From choosing equipment to navigating extreme conditions: All you need to know about wildlife photography

Kuwaiti wildlife photographer and Canon Ambassador Mohammad Murad decodes how photography enables compelling storytelling

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A Staff Reporter

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Published: Thu 6 Jun 2024, 7:42 PM

Mohammad Murad, an award-winning Kuwaiti wildlife photographer and Canon Ambassador for EMEA, has made significant strides in his chosen profession. Transitioning from a career in communication engineering to photography in 2014, Murad has captured stunning wildlife images across diverse landscapes, from the deserts of Kuwait to the steppes of Mongolia. His work showcases his deep passion for bird photography and his mastery of slow shutter techniques, which have earned him multiple awards since 2016. In this interview, Murad shares insights on his remarkable journey and the art of storytelling through photography.

What sparked your interest in photography? How did you embark on this journey to become a prolific wildlife photographer?


I believe it's a cumulative process that began in childhood. My mother is an artist — a painter — and a former school art teacher. My father is equally creative and used to take photographs of my siblings and me throughout our childhood, documenting everything. My parents appreciated art and cultural history, and we would explore museums and art galleries during our travels in Europe. I must have always had this spark that went undetected for years.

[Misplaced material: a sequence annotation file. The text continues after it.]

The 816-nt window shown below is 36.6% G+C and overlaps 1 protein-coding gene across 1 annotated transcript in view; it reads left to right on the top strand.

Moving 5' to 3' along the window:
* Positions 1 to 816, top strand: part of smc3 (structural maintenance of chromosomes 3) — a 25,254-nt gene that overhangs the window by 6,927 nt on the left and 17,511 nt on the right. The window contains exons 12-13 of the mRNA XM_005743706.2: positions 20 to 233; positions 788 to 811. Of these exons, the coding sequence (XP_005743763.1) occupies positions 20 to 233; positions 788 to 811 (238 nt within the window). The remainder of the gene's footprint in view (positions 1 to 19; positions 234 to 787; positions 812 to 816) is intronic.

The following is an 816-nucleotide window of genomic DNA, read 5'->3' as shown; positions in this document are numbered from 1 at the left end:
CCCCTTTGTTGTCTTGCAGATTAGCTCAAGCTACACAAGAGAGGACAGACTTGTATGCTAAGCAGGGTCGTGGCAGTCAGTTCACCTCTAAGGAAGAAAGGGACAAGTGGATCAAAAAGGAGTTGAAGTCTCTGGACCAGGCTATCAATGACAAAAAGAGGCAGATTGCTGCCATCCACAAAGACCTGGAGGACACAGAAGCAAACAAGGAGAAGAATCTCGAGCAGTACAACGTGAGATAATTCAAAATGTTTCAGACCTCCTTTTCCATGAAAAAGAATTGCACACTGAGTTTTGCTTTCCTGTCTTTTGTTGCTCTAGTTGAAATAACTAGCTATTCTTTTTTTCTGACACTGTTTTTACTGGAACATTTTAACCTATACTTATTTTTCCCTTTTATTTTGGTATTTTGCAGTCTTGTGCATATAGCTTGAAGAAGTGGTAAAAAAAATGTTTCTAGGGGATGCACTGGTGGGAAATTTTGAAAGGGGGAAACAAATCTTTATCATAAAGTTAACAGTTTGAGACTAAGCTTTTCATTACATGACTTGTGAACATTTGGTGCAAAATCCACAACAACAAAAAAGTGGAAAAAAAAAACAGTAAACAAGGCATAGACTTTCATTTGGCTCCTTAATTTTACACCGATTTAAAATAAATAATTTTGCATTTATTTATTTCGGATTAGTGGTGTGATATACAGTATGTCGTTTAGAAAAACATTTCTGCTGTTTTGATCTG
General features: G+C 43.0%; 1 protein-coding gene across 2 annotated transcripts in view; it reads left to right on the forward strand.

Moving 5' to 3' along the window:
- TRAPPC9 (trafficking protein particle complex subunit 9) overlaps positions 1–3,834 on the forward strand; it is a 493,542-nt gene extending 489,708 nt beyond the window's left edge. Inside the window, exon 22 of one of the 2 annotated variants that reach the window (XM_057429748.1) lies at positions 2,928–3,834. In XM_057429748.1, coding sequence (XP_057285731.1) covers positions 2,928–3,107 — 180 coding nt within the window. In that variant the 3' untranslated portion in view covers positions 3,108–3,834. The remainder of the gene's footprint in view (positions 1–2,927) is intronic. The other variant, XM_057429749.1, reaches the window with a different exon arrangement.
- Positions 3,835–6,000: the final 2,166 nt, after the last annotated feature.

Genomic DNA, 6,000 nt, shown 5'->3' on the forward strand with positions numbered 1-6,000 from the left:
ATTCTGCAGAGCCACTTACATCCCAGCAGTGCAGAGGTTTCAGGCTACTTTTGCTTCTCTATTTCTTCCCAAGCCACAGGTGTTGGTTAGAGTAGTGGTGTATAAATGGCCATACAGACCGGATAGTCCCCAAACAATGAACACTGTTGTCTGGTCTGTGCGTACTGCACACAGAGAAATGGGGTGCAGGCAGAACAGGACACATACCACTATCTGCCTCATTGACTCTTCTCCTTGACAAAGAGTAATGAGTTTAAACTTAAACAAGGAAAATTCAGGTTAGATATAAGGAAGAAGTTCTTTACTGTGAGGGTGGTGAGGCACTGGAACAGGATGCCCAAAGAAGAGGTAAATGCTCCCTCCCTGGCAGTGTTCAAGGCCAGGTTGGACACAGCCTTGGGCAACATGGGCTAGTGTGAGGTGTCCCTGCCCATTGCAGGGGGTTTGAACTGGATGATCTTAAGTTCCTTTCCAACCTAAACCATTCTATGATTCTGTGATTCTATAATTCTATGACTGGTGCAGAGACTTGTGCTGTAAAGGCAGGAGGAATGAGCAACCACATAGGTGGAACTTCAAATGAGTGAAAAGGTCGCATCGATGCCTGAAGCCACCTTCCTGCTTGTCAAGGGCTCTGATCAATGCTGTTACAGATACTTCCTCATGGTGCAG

Mohammad Murad
Mohammad Murad

In 2014, after receiving overwhelming encouragement and support from my family and friends, I took a leap of faith and purchased my first camera. I began my journey by learning from books and watching videos on YouTube. Later that year, I realised my true passion lay in bird photography. An accomplished photographer in Kuwait became my mentor and started training me in wildlife photography. I believe this art form is the perfect representation of who I am.


What are your thoughts on photography as a storytelling tool?

A well-composed photograph can narrate a story, provoke introspection, and stir emotions. Devotion to detail, an eye for light, patience, technical skill, a bit of luck, and a deep respect for nature can help wildlife photographers transform ordinary moments into unforgettable moments that challenge how we understand and appreciate the world around us.

Your work is known for its distinctive slow shutter style. How would you describe your photography style?

I love photographing with slow shutter speeds. While a still photo with an excellent composition is wonderful, a touch of motion in the image brings a sense of life and action to the photograph. Slow shutter speed can be an art form of abstract photography, where the viewer’s usual frames of reference are absent, making it both exciting and challenging to recognise the image. In abstract photography, motion is captured through longer exposures, recording movement, a moment, or an emotion expressed through abstraction. I try to embrace the serendipity that reveals itself in my work. Every part of an abstract photograph is ambiguous and open to interpretation. While I never waste an opportunity to explain a photo, I also allow viewers the space to understand, interpret, and investigate it on their own terms.